Al-Ahram Weekly Online   26 February - 4 March 2009
Issue No. 936
Published in Cairo by AL-AHRAM established in 1875

Lawsuits, love and heartbreak

Mohamed Baraka reads the possible scenarios for the upcoming drama on the life of singer Laila Murad

Click to view caption
Laila Murad and renowned actor Youssef Wahbi in A Rainy Night

The darling of the black and white screen is now a bone of contention. Laila Murad, the diva with the memorable love songs, was due to have her life turned into a television series when legal shenanigans broke out.

It happens often these days. The family of a departed artist take their case to court to stop a biographical fiction in its tracks, in this case the script of a television drama by Magdi Saber. The stakes are high on both sides, since television dramas with a biographical content have proved quite popular of late -- the lives of Qassem Amin, Um Kalthoum, King Farouk, Asmahan and Gamal Abdel-Nasser being just a few examples.

A lawyer acting for Laila Murad's son, Zaki Abdel-Wahab, ran an announcement in Al-Ahram threatening to sue any person who published or produced anything about the singer. The announcement was meant to discourage Saber, who has finished writing 15 episodes of a television drama about Murad's life. The drama was to be produced by Ismail Ketket, who last year took part in the production of the immensely popular drama on the life of the singer Asmahan.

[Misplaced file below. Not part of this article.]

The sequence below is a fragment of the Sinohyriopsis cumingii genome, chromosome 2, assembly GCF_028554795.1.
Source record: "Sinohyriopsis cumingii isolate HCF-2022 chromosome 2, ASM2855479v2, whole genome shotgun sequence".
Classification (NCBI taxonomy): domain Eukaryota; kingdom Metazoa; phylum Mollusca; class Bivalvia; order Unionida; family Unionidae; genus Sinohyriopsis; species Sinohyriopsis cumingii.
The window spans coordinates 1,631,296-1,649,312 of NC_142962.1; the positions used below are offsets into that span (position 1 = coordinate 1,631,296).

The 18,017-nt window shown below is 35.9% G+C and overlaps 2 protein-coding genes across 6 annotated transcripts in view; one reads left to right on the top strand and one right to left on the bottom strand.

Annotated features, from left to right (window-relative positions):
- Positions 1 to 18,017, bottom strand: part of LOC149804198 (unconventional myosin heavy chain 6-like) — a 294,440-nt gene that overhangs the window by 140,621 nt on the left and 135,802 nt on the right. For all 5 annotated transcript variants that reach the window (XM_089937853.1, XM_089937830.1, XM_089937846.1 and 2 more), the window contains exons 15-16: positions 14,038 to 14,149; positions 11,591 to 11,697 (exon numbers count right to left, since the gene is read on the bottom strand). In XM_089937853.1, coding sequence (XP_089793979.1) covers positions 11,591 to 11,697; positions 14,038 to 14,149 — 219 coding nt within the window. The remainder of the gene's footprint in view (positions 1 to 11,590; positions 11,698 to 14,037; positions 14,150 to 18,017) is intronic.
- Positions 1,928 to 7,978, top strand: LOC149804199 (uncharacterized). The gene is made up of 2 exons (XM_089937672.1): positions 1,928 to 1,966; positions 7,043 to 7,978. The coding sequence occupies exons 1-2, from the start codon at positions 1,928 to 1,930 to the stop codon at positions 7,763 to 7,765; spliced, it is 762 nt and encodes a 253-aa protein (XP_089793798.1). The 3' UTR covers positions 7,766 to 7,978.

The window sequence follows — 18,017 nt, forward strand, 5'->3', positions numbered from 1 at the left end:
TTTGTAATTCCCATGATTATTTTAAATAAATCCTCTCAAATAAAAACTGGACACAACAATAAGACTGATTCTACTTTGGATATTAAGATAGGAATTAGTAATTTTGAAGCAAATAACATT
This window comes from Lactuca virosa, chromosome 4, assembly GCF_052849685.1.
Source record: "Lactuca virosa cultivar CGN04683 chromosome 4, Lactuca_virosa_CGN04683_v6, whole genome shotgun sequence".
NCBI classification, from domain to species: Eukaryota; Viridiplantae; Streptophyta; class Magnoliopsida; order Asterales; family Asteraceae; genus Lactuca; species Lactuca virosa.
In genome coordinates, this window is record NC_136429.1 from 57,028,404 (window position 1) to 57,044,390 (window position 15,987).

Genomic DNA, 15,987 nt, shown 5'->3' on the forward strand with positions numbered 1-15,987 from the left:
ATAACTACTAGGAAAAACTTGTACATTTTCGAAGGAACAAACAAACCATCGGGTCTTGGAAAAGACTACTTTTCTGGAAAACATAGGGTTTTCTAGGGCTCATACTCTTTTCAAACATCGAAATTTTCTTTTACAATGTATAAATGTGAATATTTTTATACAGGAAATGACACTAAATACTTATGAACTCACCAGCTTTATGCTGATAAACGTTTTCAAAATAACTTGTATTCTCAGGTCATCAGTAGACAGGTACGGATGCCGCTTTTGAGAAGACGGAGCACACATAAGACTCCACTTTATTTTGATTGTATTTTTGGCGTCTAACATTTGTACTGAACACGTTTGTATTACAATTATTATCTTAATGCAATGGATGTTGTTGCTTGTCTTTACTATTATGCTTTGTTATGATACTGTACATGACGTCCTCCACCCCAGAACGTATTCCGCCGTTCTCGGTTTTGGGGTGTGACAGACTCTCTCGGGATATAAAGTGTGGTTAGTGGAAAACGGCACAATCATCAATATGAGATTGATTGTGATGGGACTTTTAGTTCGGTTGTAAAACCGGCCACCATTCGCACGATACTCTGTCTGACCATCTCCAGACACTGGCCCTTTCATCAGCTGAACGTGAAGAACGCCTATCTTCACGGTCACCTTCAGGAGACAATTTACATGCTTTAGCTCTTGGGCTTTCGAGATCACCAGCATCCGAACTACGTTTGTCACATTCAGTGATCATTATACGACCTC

Coincidentally, Ahmed Seif El-Islam Hassan El-Banna -- son of the founder of the Muslim Brotherhood party (MB) -- threatened in that same week to sue writer Wahid Hamed unless the latter obtained his approval of a script on the MB, due to be directed by Adel Adib in a production by Good News.

The objections of family members have prevented broadcast or publications of biographies in the past, as happened with the Zakaria Ahmed series. Some characters, including Asmahan, were left out of the series on Um Kalthoum's life. In some cases the venue of the shooting had to be shifted, as in the case of Asmahan. To avoid aggravation, some production companies have even paid off families to keep them quiet.

Critic and historian Salah Eissa is worried about family interference in the dramatisation of public figures. The life of an artist, he believes, is public, not a family, property.

"The lawsuits aim to impose on the dramatists the family's point of view, which is likely to be a romantic and unrealistic one, since in this country we all idolise our parents," Eissa says. Portraying someone as flawless results in a poor drama. "We risk seeing a one-dimensional character on the screen, a person with no inner feelings or flaws," he says. The story of Murad lends itself to a drama complete with love and hate, revenge and scandal, and secrets too. For example, when Murad and the actor Anwar Wagdi divorced, he claimed that she had donated money for the creation of Israel.